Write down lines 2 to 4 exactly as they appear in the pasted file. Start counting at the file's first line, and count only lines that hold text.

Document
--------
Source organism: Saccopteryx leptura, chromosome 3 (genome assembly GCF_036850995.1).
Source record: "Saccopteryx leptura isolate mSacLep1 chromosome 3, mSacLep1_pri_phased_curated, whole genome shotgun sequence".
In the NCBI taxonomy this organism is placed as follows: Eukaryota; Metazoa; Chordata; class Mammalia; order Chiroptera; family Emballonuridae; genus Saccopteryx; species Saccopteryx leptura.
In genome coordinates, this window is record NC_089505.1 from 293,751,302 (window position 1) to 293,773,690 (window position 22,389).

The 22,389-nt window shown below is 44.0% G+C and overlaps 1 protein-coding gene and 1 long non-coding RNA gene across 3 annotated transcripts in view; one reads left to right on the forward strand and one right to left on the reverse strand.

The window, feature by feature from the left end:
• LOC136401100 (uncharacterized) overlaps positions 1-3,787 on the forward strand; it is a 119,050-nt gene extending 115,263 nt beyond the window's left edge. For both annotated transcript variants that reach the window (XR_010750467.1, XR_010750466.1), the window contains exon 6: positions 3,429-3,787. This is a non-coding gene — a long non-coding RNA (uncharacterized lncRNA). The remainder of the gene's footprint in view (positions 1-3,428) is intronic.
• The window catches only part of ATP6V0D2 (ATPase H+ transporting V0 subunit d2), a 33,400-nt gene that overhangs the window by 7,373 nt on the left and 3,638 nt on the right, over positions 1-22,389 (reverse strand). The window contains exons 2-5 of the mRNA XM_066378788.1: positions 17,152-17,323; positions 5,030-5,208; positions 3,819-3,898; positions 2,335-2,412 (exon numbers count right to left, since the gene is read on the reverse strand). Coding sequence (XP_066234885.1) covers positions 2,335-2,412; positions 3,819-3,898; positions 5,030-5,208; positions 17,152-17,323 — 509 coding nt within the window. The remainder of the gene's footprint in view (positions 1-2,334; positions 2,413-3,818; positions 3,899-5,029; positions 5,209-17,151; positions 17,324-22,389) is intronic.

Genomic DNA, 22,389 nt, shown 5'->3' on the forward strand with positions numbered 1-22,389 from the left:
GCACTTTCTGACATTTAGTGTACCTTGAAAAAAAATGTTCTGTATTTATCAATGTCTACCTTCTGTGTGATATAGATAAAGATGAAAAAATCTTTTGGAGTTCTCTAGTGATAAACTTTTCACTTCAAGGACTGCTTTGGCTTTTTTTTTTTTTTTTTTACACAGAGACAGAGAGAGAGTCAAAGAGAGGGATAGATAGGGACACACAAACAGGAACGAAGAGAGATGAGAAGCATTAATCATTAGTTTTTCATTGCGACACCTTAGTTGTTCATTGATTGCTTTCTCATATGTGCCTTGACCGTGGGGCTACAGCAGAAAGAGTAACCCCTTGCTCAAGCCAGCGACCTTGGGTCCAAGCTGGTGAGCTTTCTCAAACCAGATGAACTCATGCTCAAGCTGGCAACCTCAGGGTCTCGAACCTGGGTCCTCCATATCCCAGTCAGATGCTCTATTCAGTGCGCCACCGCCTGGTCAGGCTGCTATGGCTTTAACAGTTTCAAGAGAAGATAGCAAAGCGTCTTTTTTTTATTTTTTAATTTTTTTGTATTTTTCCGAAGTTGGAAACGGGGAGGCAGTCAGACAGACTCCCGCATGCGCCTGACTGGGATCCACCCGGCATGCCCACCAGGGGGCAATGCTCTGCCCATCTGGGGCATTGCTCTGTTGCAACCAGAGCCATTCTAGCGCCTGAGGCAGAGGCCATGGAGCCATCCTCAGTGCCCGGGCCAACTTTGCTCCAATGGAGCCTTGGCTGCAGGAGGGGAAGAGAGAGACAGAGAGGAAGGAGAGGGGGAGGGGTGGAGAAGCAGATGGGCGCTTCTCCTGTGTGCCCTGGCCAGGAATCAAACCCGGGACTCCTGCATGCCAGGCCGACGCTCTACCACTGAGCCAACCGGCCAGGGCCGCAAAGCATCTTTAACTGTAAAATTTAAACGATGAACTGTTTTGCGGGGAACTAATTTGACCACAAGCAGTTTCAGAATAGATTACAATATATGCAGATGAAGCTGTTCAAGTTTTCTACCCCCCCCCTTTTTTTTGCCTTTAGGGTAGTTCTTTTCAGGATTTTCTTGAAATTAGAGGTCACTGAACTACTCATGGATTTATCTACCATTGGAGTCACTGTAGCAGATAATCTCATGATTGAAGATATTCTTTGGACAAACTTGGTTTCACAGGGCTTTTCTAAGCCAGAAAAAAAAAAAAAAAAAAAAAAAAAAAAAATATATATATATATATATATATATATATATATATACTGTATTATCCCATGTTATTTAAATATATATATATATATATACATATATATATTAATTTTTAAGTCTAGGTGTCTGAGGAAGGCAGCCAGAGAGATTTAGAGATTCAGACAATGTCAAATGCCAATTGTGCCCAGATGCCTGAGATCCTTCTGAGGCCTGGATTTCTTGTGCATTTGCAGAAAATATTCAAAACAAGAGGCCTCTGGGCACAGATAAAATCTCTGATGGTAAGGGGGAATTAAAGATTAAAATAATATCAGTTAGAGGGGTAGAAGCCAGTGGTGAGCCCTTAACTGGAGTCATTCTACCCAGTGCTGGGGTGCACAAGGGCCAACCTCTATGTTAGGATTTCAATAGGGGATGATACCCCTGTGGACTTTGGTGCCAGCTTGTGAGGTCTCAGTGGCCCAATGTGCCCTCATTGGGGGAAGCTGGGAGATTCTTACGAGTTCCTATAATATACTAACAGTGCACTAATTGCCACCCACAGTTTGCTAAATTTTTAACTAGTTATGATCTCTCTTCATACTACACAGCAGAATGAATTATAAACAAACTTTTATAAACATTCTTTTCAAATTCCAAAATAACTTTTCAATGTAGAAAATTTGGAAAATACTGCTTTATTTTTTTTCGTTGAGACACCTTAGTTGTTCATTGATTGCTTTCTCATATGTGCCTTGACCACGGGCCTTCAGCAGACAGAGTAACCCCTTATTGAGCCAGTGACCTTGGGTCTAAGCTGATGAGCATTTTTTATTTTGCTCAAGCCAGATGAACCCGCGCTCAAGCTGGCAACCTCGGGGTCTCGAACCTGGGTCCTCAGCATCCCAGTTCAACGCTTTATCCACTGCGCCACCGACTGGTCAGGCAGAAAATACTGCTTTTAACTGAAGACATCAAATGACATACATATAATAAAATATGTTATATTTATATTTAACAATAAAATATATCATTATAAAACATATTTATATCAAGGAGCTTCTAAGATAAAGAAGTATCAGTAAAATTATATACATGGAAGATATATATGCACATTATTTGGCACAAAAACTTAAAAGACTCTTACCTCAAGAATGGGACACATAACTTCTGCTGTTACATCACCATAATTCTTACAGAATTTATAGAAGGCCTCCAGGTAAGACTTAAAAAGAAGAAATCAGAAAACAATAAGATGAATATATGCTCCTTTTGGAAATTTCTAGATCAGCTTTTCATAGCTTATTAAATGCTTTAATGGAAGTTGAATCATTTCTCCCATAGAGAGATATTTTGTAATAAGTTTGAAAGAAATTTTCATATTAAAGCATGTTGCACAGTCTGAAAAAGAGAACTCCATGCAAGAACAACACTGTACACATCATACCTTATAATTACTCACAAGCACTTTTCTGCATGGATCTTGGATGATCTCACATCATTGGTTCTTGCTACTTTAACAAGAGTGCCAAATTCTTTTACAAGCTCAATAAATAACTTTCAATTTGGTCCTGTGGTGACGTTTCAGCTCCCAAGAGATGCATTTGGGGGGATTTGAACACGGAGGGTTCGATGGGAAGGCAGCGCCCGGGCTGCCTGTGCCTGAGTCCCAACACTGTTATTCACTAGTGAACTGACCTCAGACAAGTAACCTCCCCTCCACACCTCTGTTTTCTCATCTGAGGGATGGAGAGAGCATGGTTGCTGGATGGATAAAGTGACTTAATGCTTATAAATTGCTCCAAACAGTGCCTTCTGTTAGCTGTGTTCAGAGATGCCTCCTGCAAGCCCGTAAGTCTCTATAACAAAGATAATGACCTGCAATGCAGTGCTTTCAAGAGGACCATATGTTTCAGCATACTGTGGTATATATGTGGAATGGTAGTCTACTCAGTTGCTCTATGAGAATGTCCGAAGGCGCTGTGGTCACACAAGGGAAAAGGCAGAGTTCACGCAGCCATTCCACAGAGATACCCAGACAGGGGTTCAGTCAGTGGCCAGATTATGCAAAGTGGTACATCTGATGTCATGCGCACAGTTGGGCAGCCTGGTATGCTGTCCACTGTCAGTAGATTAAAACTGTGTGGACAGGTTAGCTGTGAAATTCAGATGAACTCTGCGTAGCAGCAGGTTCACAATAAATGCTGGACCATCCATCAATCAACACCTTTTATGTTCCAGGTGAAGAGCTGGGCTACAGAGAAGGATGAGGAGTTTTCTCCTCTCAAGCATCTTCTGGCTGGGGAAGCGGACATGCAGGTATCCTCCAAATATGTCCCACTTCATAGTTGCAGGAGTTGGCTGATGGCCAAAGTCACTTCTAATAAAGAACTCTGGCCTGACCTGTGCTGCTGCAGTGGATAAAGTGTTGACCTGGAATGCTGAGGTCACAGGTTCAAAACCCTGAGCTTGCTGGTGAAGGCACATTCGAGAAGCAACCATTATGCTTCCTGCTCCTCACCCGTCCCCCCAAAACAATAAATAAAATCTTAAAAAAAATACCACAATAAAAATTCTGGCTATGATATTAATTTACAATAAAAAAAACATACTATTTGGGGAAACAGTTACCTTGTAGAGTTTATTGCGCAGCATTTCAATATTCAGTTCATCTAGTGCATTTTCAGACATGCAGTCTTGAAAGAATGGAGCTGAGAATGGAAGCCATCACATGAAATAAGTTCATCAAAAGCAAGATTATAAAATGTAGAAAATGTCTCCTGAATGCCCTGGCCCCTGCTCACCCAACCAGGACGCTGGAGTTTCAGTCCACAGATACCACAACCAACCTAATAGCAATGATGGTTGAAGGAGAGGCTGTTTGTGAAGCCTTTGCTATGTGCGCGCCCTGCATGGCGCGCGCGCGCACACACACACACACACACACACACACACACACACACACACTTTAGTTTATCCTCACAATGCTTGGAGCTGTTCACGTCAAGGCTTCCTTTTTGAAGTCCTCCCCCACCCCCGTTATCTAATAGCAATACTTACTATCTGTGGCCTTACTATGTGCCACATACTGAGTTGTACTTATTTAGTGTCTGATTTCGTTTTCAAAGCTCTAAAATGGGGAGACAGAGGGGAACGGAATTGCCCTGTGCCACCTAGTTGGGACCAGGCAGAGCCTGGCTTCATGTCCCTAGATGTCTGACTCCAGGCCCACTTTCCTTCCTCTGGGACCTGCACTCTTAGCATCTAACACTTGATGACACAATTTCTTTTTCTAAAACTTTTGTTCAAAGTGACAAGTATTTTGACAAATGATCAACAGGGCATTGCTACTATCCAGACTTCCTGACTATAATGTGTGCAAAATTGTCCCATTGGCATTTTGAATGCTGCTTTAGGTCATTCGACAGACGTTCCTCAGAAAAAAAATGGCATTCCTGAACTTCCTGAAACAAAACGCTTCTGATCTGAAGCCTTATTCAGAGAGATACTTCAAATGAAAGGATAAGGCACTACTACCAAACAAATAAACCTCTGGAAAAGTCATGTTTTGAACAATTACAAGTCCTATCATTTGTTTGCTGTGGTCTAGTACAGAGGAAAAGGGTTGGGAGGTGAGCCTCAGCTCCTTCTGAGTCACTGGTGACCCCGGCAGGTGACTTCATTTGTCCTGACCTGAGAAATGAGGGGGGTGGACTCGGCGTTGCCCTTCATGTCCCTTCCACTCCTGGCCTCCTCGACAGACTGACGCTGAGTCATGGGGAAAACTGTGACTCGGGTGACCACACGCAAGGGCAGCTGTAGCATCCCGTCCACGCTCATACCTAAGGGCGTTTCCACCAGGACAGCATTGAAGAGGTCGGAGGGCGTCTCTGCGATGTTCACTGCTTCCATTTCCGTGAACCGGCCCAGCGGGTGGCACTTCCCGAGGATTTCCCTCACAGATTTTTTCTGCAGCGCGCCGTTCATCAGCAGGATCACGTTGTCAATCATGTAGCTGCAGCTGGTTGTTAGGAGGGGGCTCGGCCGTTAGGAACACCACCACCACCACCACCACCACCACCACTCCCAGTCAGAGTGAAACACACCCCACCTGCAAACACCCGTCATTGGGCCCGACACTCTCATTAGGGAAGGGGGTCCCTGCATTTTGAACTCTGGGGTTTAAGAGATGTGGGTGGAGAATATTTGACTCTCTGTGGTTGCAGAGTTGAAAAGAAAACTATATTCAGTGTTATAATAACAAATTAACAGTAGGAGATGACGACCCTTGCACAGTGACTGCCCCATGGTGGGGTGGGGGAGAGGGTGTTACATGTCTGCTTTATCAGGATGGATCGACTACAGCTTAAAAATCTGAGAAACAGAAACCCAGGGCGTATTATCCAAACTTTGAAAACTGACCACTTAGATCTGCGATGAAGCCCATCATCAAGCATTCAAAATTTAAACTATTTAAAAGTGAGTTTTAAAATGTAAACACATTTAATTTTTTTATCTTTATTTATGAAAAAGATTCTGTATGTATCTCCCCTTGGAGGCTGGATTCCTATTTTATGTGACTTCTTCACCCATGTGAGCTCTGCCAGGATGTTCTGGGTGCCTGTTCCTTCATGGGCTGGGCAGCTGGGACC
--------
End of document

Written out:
Source record: "Saccopteryx leptura isolate mSacLep1 chromosome 3, mSacLep1_pri_phased_curated, whole genome shotgun sequence".
In the NCBI taxonomy this organism is placed as follows: Eukaryota; Metazoa; Chordata; class Mammalia; order Chiroptera; family Emballonuridae; genus Saccopteryx; species Saccopteryx leptura.
In genome coordinates, this window is record NC_089505.1 from 293,751,302 (window position 1) to 293,773,690 (window position 22,389).